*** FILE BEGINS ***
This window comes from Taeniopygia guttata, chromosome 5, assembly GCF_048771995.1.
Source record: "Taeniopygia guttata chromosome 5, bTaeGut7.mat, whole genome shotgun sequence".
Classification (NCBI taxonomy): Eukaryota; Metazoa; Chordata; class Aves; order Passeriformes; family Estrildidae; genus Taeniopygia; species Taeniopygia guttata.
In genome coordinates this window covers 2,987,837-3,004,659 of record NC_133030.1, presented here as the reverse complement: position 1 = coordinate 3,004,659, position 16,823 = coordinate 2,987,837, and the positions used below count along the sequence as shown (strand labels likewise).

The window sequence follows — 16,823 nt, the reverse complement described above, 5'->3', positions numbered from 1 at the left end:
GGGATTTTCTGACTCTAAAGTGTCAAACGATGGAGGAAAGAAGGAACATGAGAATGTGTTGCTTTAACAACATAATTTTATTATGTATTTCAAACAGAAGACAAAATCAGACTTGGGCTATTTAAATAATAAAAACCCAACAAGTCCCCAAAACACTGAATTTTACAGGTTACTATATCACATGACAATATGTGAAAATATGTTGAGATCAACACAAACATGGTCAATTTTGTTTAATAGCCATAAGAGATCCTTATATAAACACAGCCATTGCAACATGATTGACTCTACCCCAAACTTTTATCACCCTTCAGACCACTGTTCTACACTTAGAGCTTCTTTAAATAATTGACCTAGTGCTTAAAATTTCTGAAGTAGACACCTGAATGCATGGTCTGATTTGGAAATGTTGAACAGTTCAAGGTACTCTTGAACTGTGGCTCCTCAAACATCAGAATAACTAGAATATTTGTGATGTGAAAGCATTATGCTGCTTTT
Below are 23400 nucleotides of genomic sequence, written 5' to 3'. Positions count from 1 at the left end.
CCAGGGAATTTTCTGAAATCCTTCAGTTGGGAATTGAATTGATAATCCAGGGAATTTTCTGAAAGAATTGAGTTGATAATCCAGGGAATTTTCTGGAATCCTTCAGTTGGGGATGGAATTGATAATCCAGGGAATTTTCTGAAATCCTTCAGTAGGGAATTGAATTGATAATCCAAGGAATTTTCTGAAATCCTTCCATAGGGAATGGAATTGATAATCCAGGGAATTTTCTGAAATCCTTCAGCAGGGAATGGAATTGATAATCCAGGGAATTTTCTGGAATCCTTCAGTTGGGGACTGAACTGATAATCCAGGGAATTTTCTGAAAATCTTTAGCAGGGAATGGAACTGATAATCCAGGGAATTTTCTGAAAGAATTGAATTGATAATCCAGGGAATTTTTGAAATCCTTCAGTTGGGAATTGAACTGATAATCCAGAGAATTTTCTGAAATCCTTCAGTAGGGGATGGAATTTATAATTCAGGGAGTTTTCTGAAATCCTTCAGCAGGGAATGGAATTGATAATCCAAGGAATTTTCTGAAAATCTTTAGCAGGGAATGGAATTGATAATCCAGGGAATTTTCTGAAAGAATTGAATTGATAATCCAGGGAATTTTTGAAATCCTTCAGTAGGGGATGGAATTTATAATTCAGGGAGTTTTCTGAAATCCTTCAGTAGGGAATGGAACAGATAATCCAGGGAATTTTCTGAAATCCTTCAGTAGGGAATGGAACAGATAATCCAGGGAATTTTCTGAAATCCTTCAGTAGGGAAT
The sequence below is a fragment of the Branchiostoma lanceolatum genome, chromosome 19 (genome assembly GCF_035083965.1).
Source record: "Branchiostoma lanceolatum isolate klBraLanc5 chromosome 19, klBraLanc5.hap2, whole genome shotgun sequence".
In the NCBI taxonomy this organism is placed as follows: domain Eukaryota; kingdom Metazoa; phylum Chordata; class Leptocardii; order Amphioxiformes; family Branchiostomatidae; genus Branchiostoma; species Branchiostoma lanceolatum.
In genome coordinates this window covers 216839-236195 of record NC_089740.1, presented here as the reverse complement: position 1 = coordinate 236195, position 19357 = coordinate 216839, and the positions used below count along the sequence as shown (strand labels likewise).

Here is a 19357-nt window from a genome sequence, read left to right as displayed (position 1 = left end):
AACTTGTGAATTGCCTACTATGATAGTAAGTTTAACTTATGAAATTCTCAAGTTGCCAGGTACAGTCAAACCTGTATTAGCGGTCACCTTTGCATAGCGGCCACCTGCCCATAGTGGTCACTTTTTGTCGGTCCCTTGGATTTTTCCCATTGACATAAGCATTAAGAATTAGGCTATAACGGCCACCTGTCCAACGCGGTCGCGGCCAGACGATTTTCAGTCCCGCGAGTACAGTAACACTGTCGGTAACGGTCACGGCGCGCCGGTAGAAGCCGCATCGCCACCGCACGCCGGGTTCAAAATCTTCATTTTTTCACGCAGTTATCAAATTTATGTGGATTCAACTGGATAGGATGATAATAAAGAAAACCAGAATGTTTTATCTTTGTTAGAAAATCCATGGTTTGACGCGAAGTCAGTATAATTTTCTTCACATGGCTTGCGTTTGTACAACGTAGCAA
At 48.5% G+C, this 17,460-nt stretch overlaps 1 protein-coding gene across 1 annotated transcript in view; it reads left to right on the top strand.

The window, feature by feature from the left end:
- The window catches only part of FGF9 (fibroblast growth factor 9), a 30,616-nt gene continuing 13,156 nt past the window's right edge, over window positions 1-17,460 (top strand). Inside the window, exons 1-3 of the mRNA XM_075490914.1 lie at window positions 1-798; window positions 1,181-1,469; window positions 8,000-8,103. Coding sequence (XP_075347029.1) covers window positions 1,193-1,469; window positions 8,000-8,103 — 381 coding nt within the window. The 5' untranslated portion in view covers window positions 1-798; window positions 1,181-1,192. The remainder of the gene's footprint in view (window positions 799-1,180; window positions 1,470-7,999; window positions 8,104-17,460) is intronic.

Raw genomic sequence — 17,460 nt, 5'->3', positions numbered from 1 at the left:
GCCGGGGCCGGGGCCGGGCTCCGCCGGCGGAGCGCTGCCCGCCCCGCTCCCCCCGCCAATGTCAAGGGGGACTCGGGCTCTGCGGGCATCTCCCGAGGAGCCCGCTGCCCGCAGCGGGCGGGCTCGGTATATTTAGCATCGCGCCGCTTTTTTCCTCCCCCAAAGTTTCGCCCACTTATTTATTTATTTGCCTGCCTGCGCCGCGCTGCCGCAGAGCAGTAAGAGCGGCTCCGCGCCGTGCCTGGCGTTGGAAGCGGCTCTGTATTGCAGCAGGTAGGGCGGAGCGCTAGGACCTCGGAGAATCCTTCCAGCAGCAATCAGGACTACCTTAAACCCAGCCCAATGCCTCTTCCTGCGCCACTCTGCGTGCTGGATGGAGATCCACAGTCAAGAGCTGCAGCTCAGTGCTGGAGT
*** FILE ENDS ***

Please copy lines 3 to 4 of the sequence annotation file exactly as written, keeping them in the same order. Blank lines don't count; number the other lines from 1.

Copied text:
Classification (NCBI taxonomy): Eukaryota; Metazoa; Chordata; class Aves; order Passeriformes; family Estrildidae; genus Taeniopygia; species Taeniopygia guttata.
In genome coordinates this window covers 2,987,837-3,004,659 of record NC_133030.1, presented here as the reverse complement: position 1 = coordinate 3,004,659, position 16,823 = coordinate 2,987,837, and the positions used below count along the sequence as shown (strand labels likewise).